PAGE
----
Inside Dean Wilson’s Rockstar Racing Factory Husqvarna FC450 RE – Fant Files

This time last year Dean Wilson was sitting in Anaheim with a box van, a bike on a budget, and no clue as to what his plans would be after a couple rounds of racing. By the time Oakland came around, Dean had picked up a ride at the Rockstar Racing Husqvarna team. Now in his sophmore year with the team, Dean is eager to put his Rockstar Edition FC450 on the podium and run with the fastest in the 450 class. We caught up with his mechanic Daniel Castloo to see how Dean has adjusted to the new model. Here is what he had to say….


Dean and the rest of the Husqvarna team run a Pro Taper bar but differ in heights as well as bends. The funny part here is that the bend on Dean’s bike is an Anderson bend.

Factory? No. Anything special? No. That’s right…bone stock. It is surprising how many stock pieces the Husky team is running. Daniel explained that the package is so good stock, why would they try to re-invent the wheel on components they know work well?

A very interesting piece to Dean’s bike is the throttle tube. The team worked on having a throttle tube configured a little so Dean doesn’t have to twist as far down to get more power. They wanted to help Dean , because of his size, not have to sacrifice his posture for more power while racing.

Some eye candy of the WP suspension out back on Dean’s bike.

The motor is done in house by Factory Services. The week leading into Anaheim the riders tried out the bikes after making requests on how they wanted the motor to feel. The riders responded by saying it was exactly what they wanted. Their goal was to make a bike rideable with a lot of power. Sometimes that is a very hard task to obtain or combine.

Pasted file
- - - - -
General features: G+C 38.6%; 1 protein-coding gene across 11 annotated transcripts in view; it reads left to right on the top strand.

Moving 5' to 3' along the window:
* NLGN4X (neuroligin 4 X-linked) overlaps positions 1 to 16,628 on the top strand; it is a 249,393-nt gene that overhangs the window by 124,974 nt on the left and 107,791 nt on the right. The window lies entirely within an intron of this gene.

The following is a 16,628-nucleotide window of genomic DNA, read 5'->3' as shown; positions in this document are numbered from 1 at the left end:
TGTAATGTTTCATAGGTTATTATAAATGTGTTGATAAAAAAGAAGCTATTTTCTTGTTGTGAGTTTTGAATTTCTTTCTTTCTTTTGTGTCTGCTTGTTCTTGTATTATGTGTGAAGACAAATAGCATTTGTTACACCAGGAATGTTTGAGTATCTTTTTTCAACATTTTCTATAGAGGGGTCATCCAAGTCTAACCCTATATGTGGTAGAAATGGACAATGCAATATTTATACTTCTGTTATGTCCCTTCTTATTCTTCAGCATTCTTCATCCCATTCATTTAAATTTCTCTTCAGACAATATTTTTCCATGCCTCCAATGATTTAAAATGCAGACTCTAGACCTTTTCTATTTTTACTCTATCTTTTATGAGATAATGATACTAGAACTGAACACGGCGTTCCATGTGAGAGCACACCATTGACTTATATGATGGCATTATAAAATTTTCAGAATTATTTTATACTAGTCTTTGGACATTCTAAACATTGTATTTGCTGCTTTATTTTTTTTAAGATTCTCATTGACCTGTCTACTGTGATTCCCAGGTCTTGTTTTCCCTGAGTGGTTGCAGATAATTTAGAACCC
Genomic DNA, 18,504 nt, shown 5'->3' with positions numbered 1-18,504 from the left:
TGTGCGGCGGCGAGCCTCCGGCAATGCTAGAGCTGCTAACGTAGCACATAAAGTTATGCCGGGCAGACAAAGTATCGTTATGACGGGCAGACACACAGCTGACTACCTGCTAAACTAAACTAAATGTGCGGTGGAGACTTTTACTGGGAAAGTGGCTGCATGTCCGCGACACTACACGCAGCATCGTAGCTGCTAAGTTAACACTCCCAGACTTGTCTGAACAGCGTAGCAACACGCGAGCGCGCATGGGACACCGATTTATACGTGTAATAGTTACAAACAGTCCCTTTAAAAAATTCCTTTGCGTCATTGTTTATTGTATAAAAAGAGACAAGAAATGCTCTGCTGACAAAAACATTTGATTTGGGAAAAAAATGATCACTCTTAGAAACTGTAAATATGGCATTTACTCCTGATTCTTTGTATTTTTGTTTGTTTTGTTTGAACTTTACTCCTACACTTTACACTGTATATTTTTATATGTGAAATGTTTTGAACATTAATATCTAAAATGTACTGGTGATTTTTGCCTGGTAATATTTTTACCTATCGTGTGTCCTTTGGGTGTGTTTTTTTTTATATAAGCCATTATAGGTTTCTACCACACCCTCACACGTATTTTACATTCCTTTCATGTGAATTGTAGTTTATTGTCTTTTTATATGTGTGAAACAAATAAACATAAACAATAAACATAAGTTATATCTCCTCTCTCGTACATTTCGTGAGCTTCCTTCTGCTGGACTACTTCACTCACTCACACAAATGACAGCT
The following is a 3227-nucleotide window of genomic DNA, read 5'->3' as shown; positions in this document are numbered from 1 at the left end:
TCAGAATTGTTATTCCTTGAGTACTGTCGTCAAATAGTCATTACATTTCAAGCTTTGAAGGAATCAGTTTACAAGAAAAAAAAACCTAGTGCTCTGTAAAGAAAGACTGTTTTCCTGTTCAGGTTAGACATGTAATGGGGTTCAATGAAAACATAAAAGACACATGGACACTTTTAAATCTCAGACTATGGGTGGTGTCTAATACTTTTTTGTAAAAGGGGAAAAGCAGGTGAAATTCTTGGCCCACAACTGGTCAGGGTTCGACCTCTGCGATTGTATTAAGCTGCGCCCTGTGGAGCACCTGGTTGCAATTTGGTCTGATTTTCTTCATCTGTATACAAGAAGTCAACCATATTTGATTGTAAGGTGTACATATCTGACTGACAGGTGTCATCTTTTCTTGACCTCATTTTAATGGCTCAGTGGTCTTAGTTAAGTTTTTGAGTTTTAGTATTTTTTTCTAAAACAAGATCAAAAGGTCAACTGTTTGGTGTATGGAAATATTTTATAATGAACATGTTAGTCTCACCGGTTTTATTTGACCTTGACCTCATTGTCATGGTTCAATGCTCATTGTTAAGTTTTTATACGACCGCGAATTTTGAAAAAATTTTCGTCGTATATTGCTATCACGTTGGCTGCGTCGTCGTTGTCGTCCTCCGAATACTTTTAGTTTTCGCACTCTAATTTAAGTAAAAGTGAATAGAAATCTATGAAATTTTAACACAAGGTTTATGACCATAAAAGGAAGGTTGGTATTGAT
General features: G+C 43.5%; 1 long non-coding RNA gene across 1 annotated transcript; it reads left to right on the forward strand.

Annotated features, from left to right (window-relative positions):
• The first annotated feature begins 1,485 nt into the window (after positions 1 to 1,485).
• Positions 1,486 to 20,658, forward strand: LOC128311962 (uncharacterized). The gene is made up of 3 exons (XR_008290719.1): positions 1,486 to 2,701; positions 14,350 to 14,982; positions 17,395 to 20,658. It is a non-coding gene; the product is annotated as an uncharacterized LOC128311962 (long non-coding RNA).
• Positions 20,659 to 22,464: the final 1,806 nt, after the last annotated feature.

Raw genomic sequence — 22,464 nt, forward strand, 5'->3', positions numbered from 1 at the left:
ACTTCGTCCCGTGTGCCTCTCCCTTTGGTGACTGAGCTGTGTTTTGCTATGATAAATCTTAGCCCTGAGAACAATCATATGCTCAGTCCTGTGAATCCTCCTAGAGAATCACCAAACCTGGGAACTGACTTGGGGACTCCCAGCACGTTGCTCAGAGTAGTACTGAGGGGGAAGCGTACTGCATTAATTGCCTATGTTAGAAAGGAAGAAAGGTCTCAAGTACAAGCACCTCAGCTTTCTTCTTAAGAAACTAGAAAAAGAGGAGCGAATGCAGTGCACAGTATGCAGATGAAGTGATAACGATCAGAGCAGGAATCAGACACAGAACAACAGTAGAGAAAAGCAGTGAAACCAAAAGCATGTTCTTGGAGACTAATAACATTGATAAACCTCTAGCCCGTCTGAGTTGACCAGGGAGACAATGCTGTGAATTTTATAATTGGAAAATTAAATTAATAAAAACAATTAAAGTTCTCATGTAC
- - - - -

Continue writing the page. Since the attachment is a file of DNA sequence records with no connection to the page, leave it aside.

You will notice in Dean’s cockpit that he has much taller bar mounts. That is simply to help give me a little bit more room because of his size. This is a much larger cock pit for Dean than say a Zach Osborne who typically runs his bars really low.

We definitely did a double take while looking at the Guts seat on Deano’s bike. The Guts seat is a wide seat cover but the actual foam inside is the stock foam from Husqvarna. There is foam that has been sewn in tabs of  on each side. But why would you do that? Because Dean is taller, this gives his legs somewhere to latch onto in different parts of the track. For example the whoops or the downside of a jump where he has to accelerate quickly. The contact patches for athletes differ so much because of each riders’ size and where their legs meet up on the motorcycle.

In the drive train, Pro Taper Sprockets with RK chain are used on the #15 bike. Daniel explained that Dean runs a neutral gearing and nothing crazy. He doesn’t want the power to be super violent or hit too hard. He stays away from adding a lot of teeth or changing things that will make the bike too jerky.